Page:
CyberTech Rambler

October 16, 2008

Apple Tax? Was it?

Filed under: Uncategorized — ctrambler @ 2:29 pm

Mary Jo Foley blogged about Microsoft’s effort to counter Apple’s MacBook event. I don’t think that earn Foley any brownie points with Microsoft for publicly disclose Microsoft behind-the-scene PR effort. I am expecting such a move from any of Apple’s competitor. That event was too well publicized. So far, we only know Microsoft did something. Others might had done the same but we do not know until someone disclose it.

What is really interesting is later in the blog post, Foley mentioned that Microsoft is coining the word “Apple Tax” and is using it as a marketing strategy. Naturally that got me interested. The word was reminiscene of “Microsoft Tax”, a word coined by others to mean the royalty paid by computer maker to Microsoft on every PC shipped, regardless of whether Microsoft products was installed in it. [It is possible since this make accounting easier, but unsubstantiated]

I was disappointed when I see Microsoft coining this as one having to pay more to get applications/hardware to run on a Mac computer. To be fair, in the interview (see the second link) Microsoft acknowledge that it is a “choice tax”, i.e. one have to decide whether to pay it by buying a Mac. In effect, Microsoft is using the word “tax” in a way we call VAT a tax, i.e., you have a choice of not buying a product and therefore not incur the tax. In this sense, everything tax can be avoided. However, my view of tax is more rigid, i.e., you practically have no choice but to pay it because you have to do the thing that is “taxable”. If you do not earn an income, you don’t have to pay income tax, but do you realistically have a choice of not earning an income? The “Microsoft Tax” is one such tax since if it exists, virtually everyone cannot avoid it. The “Apple Tax” is not, since you can do what Microsoft suggests, i.e., buy non-Apple computer.

The most damning criticism of this argument is, in this day and age, its not true anymore.

It is important to see that the context of this arguement is Desktop computer, so there is no point arguing about servers.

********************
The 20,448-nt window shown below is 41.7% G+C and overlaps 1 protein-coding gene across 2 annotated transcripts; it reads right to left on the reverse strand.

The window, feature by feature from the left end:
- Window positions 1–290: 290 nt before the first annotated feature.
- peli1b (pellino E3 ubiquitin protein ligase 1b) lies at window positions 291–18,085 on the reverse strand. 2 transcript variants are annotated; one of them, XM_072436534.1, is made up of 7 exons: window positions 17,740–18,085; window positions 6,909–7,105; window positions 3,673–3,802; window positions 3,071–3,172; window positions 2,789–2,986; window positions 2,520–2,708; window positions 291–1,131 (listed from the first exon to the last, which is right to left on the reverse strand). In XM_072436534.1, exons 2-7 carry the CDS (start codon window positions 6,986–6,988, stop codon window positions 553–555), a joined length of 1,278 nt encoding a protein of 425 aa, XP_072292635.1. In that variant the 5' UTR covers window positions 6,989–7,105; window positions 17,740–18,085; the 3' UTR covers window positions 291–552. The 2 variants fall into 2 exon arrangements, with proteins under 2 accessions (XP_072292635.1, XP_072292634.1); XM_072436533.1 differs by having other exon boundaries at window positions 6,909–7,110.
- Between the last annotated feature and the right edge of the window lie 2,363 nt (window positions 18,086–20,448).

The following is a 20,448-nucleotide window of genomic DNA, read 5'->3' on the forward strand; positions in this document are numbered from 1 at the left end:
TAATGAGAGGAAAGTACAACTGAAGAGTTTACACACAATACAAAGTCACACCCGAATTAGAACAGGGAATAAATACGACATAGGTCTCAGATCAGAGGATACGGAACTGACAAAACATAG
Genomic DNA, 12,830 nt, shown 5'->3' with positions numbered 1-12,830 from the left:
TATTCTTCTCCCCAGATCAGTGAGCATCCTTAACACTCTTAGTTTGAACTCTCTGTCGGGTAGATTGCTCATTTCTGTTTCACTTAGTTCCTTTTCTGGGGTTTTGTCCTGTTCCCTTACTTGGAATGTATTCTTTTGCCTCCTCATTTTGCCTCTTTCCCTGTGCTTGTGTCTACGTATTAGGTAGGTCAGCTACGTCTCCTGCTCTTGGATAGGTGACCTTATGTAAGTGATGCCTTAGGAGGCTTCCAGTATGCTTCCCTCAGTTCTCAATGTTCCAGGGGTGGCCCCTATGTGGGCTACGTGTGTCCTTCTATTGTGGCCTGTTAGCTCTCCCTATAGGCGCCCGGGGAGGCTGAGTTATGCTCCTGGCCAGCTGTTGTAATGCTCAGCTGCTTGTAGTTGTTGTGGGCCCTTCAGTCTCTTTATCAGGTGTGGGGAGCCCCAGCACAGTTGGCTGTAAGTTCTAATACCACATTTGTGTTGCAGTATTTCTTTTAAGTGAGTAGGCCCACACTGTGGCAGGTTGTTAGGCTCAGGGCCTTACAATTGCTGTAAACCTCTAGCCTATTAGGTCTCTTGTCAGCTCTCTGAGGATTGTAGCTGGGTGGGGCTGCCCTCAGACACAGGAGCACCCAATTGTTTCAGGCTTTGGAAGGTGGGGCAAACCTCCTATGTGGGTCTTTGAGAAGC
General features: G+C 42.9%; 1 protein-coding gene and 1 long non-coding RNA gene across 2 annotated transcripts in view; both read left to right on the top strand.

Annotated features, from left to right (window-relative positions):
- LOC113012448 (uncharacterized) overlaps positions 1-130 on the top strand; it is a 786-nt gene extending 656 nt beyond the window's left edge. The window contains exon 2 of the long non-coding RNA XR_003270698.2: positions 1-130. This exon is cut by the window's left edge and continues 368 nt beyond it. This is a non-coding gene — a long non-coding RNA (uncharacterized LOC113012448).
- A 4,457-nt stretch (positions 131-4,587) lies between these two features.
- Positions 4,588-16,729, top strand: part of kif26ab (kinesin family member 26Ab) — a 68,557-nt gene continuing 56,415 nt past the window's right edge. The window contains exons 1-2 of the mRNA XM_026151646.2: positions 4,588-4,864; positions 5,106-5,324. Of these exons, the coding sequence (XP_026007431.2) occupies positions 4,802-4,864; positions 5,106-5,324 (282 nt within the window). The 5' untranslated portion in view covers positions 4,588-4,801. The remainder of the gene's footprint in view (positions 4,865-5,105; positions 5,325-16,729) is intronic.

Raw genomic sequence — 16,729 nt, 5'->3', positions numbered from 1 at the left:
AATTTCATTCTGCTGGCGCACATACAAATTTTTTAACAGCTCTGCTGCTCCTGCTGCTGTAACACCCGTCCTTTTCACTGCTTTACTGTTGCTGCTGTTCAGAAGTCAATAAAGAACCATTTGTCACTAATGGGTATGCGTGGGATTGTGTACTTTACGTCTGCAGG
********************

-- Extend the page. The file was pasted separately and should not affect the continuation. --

Let’s take it apart.

For applications, the cost of getting applications on Mac to fulfill my daily need is zero. Its the same for Windows. How do I do it? Running free and open source software such as and GIMP. As I took application out of the computer purchasing decision loop, it is now a head-to-head competition between the various operating systems. With this, we are looking at the value proposition of the various OS. I could choose Linux, then everything is free, but I choose a Mac. Why? In my case, because OSX offer better application integration and I appreciate it. I don’t have to remember whether is it “Ctrl-C” or “Shift-Ctrl-C”. Then there is a second thing call ease-of-use. In all three OSs here we get a simple jukebox for our audio-visual file, simple text editor etc. In all of these, Mac is usually the favourite.

Hardware upgrade more expensive in Mac? First and foremost, how many people actually upgrade their computer? However, there is some truth in this, especially if you want to buy it from Apple. But I am connecting my generic mouse, USB hard disk drive, standard memory modules etc to my Mac had find that they work.  Why? Everyone in the hardware business, SUN, Windows, Mac, Dell etc are using the same set of hardware specification and probably sourced from the same supplier. If you buy a part from Apple for your Mac, you expects to pay more for some dubious guarantee that the parts work. You do the same if you buy a part from SUN or Dell for your SUN workstation or Dell computer. Your selection of hardware is only dependent on the software driver that gets your OS to speak to the parts you buy. It is true that Microsoft Windows has the best collection of software driver and therefore the widest choice. With Mac or Linux, you have to be more careful. However, in practice, the price range available to you is practically speaking, the same. Does Microsoft knows that? You bet. Nonetheless, it is a good bashing point when Apple (and just about any other manufacturers who makes laptops) wants to steer you to buy parts from them which they inflated the price.


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